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It’s not uncommon to hear a claimant for Social Security disability or SI disability state that their personal physician is “completely behind getting my benefits for disability”, only to unfortunately find out down the road, that their physician isn’t being very helpful, or even worse, actually not supportive at all! The bummer part is that this often becomes the realization just as the disability lawyer is preparing a case for a hearing. When this happens, you and/or your lawyer need to try to gather recent medical records as well as a supportive statement/medical source statement or RFC form.

It is usually a pretty good clue that your doctor is not supportive of your disability case if you find their office is unresponsive to requests for medical records or that the doctor is unwilling to complete the rather lengthy RFC form. One would wonder, well if their doctor is not supportive to their case then why did they say they were? It may be because sometimes doctors say one thing to their patients, and another thing in their patient’s medical records. It may also be because they’ve changed their mind. Another reason may be that the doctor runs a pretty busy practice and does not wish to devote their time to a claimant’s disability case. If the last reason is the case, the doctor may charge to fill out the RFC form, which is money well spent.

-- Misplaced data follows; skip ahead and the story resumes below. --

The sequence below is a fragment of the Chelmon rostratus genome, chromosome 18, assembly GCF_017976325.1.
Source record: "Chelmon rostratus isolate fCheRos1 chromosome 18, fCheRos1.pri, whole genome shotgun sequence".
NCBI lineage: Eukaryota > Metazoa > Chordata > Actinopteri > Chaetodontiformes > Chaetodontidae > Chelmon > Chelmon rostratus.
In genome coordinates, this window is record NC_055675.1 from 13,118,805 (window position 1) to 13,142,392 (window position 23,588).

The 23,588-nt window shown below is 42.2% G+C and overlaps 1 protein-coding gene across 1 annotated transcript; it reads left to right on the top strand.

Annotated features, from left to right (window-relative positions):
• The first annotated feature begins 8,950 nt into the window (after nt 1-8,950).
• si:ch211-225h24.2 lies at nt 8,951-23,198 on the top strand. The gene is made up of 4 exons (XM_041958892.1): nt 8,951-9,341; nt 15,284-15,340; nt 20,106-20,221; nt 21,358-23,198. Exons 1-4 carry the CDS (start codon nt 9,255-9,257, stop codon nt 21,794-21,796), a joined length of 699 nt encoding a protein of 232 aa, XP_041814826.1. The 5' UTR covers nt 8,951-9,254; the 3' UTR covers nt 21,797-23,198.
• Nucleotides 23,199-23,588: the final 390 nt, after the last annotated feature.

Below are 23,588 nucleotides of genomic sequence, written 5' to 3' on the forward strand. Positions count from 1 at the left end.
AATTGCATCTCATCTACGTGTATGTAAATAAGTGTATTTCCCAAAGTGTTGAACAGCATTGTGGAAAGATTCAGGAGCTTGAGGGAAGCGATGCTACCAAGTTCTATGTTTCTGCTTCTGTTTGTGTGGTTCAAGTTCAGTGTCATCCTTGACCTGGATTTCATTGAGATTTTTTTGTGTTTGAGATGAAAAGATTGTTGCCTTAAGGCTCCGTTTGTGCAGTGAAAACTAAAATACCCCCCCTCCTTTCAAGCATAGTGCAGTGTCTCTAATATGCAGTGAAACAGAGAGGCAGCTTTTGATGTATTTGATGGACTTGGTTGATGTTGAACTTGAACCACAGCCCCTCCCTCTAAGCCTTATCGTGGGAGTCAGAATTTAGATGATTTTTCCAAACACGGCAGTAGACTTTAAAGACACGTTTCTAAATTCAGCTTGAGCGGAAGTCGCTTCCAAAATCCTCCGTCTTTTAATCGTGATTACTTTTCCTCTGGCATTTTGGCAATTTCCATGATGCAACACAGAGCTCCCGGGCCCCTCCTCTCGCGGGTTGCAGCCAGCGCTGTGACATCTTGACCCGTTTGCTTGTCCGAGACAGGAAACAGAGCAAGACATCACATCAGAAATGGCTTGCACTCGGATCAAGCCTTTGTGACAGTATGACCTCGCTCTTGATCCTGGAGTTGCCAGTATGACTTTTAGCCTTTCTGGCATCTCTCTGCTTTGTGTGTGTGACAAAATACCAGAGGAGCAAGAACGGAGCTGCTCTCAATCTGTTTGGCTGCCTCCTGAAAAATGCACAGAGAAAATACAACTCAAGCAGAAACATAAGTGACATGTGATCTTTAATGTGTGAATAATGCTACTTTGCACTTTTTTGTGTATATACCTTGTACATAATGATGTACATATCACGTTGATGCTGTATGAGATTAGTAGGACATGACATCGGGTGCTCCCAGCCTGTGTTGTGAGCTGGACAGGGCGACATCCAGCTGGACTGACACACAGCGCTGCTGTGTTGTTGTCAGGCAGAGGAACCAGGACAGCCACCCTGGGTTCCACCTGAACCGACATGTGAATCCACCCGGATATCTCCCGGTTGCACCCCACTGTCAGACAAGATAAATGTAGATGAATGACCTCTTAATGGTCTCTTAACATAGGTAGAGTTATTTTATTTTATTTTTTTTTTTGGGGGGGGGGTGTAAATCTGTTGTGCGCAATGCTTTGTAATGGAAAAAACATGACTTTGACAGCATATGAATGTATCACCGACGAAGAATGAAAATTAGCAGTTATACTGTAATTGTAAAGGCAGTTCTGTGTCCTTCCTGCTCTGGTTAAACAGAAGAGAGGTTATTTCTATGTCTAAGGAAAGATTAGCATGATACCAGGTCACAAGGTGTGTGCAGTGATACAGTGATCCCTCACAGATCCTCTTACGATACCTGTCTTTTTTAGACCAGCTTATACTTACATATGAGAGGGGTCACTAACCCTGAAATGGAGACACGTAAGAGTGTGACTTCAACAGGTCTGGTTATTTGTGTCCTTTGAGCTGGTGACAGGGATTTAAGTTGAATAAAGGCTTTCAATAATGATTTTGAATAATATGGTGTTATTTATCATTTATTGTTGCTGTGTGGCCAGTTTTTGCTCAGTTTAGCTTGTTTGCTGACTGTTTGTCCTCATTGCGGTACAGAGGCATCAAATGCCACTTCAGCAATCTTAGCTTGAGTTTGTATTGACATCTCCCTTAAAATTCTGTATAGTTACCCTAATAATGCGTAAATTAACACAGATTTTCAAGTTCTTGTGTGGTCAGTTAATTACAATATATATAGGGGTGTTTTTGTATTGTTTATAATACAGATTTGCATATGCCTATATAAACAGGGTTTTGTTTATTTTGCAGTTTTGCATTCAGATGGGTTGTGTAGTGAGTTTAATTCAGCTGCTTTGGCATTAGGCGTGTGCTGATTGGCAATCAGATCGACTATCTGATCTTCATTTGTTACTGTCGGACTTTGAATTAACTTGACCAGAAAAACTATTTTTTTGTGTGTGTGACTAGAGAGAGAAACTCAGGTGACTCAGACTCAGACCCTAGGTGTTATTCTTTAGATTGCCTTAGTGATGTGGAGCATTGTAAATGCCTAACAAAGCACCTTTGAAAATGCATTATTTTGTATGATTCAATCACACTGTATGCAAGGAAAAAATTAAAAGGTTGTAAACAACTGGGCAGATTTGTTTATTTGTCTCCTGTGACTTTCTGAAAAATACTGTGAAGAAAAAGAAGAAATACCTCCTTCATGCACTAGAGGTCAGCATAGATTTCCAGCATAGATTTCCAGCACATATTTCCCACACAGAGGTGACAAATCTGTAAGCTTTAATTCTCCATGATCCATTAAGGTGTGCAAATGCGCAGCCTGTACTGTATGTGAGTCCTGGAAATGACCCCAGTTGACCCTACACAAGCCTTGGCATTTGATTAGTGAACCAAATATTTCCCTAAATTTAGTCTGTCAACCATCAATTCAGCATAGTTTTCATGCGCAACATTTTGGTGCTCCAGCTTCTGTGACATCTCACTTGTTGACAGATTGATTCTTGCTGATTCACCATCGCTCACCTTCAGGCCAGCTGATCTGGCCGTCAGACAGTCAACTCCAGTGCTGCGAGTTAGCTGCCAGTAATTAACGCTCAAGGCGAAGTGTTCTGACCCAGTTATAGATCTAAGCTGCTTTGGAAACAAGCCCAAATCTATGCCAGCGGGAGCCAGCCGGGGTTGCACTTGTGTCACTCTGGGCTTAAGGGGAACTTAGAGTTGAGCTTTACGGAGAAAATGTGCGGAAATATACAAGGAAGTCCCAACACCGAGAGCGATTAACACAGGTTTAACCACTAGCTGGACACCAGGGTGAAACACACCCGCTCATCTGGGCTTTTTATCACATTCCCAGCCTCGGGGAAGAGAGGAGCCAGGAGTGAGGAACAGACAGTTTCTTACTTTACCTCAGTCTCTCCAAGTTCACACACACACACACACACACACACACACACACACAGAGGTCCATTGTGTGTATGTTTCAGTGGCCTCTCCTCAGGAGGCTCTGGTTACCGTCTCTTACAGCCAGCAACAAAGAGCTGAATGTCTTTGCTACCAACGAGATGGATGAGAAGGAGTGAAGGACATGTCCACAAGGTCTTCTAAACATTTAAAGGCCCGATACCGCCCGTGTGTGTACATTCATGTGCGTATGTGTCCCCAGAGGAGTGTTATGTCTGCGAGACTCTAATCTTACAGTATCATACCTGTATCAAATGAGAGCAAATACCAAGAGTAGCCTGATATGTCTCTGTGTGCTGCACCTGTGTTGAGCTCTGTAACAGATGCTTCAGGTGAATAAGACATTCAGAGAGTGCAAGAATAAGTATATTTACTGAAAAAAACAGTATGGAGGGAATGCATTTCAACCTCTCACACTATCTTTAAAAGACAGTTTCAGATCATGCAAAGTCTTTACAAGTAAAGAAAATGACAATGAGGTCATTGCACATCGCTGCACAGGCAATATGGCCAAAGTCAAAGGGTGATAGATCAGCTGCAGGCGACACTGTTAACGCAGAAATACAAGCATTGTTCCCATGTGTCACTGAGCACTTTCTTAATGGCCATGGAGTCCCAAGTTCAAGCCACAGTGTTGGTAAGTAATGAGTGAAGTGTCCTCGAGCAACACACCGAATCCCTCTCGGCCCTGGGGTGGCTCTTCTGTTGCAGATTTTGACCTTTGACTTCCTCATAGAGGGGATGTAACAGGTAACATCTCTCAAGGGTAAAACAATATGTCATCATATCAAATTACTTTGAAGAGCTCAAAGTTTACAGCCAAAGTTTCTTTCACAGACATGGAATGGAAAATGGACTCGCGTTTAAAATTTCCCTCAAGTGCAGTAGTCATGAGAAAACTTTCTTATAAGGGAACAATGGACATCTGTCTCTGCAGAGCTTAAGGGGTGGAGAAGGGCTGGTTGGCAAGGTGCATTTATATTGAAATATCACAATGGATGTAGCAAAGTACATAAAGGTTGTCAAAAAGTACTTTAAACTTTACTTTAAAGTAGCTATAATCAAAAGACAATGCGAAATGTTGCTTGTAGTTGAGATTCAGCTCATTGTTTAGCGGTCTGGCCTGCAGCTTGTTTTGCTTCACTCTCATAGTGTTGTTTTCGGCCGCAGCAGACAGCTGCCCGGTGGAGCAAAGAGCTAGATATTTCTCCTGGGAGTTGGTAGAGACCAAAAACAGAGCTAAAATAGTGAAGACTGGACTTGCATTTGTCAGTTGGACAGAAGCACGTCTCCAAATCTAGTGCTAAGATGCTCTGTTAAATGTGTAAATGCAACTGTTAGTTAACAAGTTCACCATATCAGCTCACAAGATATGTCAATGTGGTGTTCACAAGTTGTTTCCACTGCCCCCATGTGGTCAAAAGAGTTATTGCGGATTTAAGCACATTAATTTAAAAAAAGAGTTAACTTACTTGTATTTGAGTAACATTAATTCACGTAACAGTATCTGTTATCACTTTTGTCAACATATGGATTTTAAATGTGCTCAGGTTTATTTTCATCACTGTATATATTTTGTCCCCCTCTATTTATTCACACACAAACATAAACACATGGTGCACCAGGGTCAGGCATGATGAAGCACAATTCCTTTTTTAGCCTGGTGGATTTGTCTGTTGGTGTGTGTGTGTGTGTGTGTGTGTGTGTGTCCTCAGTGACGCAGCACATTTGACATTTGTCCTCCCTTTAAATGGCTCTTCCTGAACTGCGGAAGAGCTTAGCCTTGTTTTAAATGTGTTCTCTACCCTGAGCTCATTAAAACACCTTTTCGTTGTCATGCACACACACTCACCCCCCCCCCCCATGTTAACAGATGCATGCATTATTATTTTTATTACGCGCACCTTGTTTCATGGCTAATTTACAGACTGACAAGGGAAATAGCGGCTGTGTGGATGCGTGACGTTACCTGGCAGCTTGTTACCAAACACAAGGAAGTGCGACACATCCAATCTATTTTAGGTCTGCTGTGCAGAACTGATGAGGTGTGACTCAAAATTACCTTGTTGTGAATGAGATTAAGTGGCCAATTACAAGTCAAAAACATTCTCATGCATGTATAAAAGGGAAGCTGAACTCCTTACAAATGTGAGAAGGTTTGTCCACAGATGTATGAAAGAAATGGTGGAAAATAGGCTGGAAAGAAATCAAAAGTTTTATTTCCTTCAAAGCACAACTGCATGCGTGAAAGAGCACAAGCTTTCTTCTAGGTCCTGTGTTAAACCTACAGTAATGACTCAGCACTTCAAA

However, if your doctor is not willing to fill out the form whether you pay a fee or not, you should consider switching doctors. If you do switch doctors, you’ll have to see them several times to establish that they are now your treating doctor.

Try to discern whether your doctor will support your claim, by having a simple conversation with them or by reviewing your own medical records.

When it’s all said and done, you have to realize that Social Security disability and SSI cases take too much time and energy to fight, only to realize that you don’t have the support of your doctor for your claim.

See Also:

Local Disability Attorneys Versus National Ones

ABLE Act of 2014